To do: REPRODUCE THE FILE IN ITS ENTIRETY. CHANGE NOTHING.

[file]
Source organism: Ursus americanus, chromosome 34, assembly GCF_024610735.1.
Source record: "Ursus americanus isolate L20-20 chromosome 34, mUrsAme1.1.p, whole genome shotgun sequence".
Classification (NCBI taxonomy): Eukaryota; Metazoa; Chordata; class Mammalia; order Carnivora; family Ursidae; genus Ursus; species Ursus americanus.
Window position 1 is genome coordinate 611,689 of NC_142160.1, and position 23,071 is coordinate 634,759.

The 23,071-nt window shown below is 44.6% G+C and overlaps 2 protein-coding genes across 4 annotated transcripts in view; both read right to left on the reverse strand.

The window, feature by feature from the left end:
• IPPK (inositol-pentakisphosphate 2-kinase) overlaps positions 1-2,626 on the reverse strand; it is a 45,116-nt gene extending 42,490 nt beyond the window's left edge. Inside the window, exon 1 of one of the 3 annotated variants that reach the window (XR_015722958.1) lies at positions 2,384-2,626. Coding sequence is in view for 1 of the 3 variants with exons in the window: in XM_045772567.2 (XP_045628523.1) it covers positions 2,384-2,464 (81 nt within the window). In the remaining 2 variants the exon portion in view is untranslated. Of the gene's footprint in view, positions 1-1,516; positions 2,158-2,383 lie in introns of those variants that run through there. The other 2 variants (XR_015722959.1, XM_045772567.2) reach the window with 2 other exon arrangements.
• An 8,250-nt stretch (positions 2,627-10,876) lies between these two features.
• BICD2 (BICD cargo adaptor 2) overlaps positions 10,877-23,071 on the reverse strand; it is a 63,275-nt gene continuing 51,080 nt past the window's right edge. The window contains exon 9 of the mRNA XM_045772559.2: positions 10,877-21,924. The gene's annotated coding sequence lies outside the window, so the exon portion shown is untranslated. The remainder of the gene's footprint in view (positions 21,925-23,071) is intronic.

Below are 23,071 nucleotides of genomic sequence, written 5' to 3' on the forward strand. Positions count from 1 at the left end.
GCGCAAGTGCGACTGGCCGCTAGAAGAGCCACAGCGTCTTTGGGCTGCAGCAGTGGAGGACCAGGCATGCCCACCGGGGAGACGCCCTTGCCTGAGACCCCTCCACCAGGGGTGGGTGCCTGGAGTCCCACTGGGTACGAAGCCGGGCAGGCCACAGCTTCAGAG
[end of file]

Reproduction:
Source organism: Ursus americanus, chromosome 34, assembly GCF_024610735.1.
Source record: "Ursus americanus isolate L20-20 chromosome 34, mUrsAme1.1.p, whole genome shotgun sequence".
Classification (NCBI taxonomy): Eukaryota; Metazoa; Chordata; class Mammalia; order Carnivora; family Ursidae; genus Ursus; species Ursus americanus.
Window position 1 is genome coordinate 611,689 of NC_142160.1, and position 23,071 is coordinate 634,759.

The 23,071-nt window shown below is 44.6% G+C and overlaps 2 protein-coding genes across 4 annotated transcripts in view; both read right to left on the reverse strand.

The window, feature by feature from the left end:
• IPPK (inositol-pentakisphosphate 2-kinase) overlaps positions 1-2,626 on the reverse strand; it is a 45,116-nt gene extending 42,490 nt beyond the window's left edge. Inside the window, exon 1 of one of the 3 annotated variants that reach the window (XR_015722958.1) lies at positions 2,384-2,626. Coding sequence is in view for 1 of the 3 variants with exons in the window: in XM_045772567.2 (XP_045628523.1) it covers positions 2,384-2,464 (81 nt within the window). In the remaining 2 variants the exon portion in view is untranslated. Of the gene's footprint in view, positions 1-1,516; positions 2,158-2,383 lie in introns of those variants that run through there. The other 2 variants (XR_015722959.1, XM_045772567.2) reach the window with 2 other exon arrangements.
• An 8,250-nt stretch (positions 2,627-10,876) lies between these two features.
• BICD2 (BICD cargo adaptor 2) overlaps positions 10,877-23,071 on the reverse strand; it is a 63,275-nt gene continuing 51,080 nt past the window's right edge. The window contains exon 9 of the mRNA XM_045772559.2: positions 10,877-21,924. The gene's annotated coding sequence lies outside the window, so the exon portion shown is untranslated. The remainder of the gene's footprint in view (positions 21,925-23,071) is intronic.

Below are 23,071 nucleotides of genomic sequence, written 5' to 3' on the forward strand. Positions count from 1 at the left end.
GCGCAAGTGCGACTGGCCGCTAGAAGAGCCACAGCGTCTTTGGGCTGCAGCAGTGGAGGACCAGGCATGCCCACCGGGGAGACGCCCTTGCCTGAGACCCCTCCACCAGGGGTGGGTGCCTGGAGTCCCACTGGGTACGAAGCCGGGCAGGCCACAGCTTCAGAG